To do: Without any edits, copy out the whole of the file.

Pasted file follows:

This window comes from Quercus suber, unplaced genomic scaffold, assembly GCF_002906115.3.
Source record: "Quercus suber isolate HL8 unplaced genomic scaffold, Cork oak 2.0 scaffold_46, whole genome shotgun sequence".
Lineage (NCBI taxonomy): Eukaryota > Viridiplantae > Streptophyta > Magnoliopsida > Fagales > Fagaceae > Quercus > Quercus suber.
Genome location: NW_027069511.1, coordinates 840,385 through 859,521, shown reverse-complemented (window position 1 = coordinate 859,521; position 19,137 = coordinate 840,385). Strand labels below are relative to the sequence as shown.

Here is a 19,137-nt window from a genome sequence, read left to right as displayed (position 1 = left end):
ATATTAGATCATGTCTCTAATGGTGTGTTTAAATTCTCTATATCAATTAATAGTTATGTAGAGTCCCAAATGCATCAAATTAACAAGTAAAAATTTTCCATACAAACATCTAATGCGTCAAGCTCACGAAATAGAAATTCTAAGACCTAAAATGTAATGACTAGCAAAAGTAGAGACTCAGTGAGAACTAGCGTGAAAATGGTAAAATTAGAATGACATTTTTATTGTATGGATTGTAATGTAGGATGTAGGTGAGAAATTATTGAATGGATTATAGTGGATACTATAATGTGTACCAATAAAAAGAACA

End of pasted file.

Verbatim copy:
This window comes from Quercus suber, unplaced genomic scaffold, assembly GCF_002906115.3.
Source record: "Quercus suber isolate HL8 unplaced genomic scaffold, Cork oak 2.0 scaffold_46, whole genome shotgun sequence".
Lineage (NCBI taxonomy): Eukaryota > Viridiplantae > Streptophyta > Magnoliopsida > Fagales > Fagaceae > Quercus > Quercus suber.
Genome location: NW_027069511.1, coordinates 840,385 through 859,521, shown reverse-complemented (window position 1 = coordinate 859,521; position 19,137 = coordinate 840,385). Strand labels below are relative to the sequence as shown.

Here is a 19,137-nt window from a genome sequence, read left to right as displayed (position 1 = left end):
ATATTAGATCATGTCTCTAATGGTGTGTTTAAATTCTCTATATCAATTAATAGTTATGTAGAGTCCCAAATGCATCAAATTAACAAGTAAAAATTTTCCATACAAACATCTAATGCGTCAAGCTCACGAAATAGAAATTCTAAGACCTAAAATGTAATGACTAGCAAAAGTAGAGACTCAGTGAGAACTAGCGTGAAAATGGTAAAATTAGAATGACATTTTTATTGTATGGATTGTAATGTAGGATGTAGGTGAGAAATTATTGAATGGATTATAGTGGATACTATAATGTGTACCAATAAAAAGAACA